Angela and her father live in the Washington Heights neighborhood. Daniel had vowed that he would "go to prison before my daughter goes to a city high school." Local high schools suffer from overcrowding, and the educational environment is so poor that Washington Heights' George Washington High School saw just 37 percent of the student body graduate on time in 1998.

New York Education Department regulations require children to be enrolled in school until the age of 17, and say that Angela cannot get a general equivalency diploma until she is 19. Even though Angela had maintained a 3.84 grade point average in her collegiate classes, the college would not give her the degree she earned because she never received a high school diploma. Daniel filed an age-discrimination lawsuit challenging the age requirements, but New York State Supreme Court Judge Bernard Malone ruled that Angela should not have been allowed to skip high school - even if it was to go straight to college.

Daniel Lipsman asserts that the state should not dictate what age a child must be in order to move on to the next level of schooling: "If the kid can demonstrate the achievement, give him or her the credential. She has a birth certificate. A G.E.D. is not a substitute birth certificate. This law is irrational and serves no legitimate governmental interest."

Angela had to travel to New Jersey in order to take her GED test. She then faxed the results to Excelsior College in Albany. Ironically, she received her associate's degree a week before she got her GED. In January, 2005, Angela received her bachelor's degree with a 3.87 G.P.A. from her 53 undergraduate courses. She has completed four graduate courses and plans to earn a master's degree before she turns 18.

Sources: New York Daily News (July 16, 2003), New York Post (July 16, 2003), Mr. and Mrs. Daniel Lipsman

**Read this story and 99 other all-new outrageous stories of government regulatory abuse in the new fifth edition of the National Center for Public Policy Research's book, Shattered Dreams: One Hundred Stories of Government Abuse.

Download your free PDF copy today here or purchase a print copy online here.**

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Posted by Amy Ridenour at 10:49 AM

Monday, June 04, 2007

Parents Lose Legal Custody of Home-Schooled Children

The Massachusetts Department of Social Services took legal custody of two children, not because of any allegation of abuse or neglect, but because their parents were deemed "unfit" relating to home-schooling their children.

Parents Lose Legal Custody of Home-Schooled Children

To the consternation of officials from the Waltham Public Schools and the Massachusetts town's Department of Social Services (DSS), Kim and George Bryant decided to home-school their son, Nick, and daughter, Nyssa.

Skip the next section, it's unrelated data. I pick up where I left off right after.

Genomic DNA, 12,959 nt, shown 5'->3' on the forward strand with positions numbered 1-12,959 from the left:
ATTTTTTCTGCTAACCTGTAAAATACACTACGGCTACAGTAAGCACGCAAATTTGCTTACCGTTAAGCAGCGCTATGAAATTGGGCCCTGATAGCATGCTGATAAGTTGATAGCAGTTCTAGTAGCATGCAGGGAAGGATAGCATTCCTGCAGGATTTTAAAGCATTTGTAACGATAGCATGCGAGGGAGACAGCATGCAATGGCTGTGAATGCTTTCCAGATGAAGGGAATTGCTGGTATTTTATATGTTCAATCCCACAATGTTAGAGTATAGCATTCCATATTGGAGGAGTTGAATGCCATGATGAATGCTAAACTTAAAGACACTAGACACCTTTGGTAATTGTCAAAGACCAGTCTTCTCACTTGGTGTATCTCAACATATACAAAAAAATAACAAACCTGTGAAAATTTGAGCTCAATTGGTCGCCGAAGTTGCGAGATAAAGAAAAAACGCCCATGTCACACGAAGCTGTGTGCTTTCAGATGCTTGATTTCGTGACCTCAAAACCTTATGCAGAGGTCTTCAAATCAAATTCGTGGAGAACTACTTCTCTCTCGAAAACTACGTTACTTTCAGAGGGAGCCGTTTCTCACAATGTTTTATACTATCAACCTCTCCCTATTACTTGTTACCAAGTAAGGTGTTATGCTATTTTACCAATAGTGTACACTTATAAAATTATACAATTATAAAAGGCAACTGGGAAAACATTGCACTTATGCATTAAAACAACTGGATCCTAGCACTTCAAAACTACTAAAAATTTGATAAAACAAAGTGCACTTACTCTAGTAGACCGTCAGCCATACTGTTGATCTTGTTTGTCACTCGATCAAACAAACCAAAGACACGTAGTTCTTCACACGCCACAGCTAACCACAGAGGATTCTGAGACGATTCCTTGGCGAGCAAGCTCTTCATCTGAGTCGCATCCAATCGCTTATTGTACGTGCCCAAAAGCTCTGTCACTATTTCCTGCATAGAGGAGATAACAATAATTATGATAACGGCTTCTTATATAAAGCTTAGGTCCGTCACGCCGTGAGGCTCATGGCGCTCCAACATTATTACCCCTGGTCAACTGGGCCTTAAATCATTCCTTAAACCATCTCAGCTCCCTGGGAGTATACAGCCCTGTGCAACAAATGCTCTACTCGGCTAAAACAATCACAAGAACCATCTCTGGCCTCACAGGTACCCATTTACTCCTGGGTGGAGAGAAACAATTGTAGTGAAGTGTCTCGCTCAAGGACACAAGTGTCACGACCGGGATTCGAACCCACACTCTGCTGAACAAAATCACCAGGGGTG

This decision ignited a legal fight between the local government and the Bryants that lasted over six years and became so contentious that the DSS took legal custody of the children.

The DSS was awarded legal custody of the Bryant children after the school district obtained a court ruling in 2001 stating the Bryants were "unfit" parents because they didn't file an educational plan or grading system meeting school district approval. The Bryants countered that their plan was very similar to one accepted for a familyin Framingham, another eastern Massachusetts school district.

Nonetheless, Kim and George were determined to be in "educational neglect" of their children, and the DSS was awarded legal custody of Nick and Nyssa. The children, however, continued to live with their parents and Bryants continued to provide and pay for all of the children's expenses. At no point did the DSS offer or provide any services. George Bryant explained, "DSS did virtually nothing to support the 'health' of my family," while claiming legal custody of the children. Both sides additionally agree the children were never abused mentally, physically, sexually or emotionally by their parents.

On June 12, 2003, DSS officials and four police officers arrived at the Bryant home at 7:45 am and ordered the children be taken to a hotel, where they would be given a standardized test. DSS worker Susan Etscovitz charged: "We have legal custody of the children and will do with them what we see fit... They are minors and they do what we tell them to do."

After the DSS failed to convince Nick and Nyssa to go to the hotel to sit for the test, the Framingham Juvenile Court issued a same-day ruling ordering their parents to take them. At the hotel, the children continued to refuse to take the test. Nyssa said, "We don't want to take the test. We have taken them before, and I don't think that they are a fair assessment of what we know." George Bryant echoed his daughter's complaint, saying, "Private school students do not take standardized tests. Why should our children be subjected to this, against their will?" He added: "We do not believe in assessing our children based on a number or letter. Their education process is their personal intellectual property." Surprisingly, Waltham School Superintendent Susan Parrella provided support to the Bryants' cause when she weighed in on the matter in quote to a local newspaper: "An acceptable home school plan is in place right now. I was not aware of any testing occurring today."

Nonetheless, a court hearing to determine whether a complete transfer of custody of the Bryant children to the DDS would take place due to their noncompliance was scheduled for the next day. But the hearing was later postponed indefinitely. George Bryant commented, "We were told [Thursday] that we must show up [Friday]. Several hours later we received a note in our door from DSS saying that it will be discussed at a later time." Since the issue was left unresolved, the Bryants were burdened for some time by the possibility that DSS officials and police officers would arrive at their door to demand their compliance with school district regulations, or perhaps to take the children to foster homes.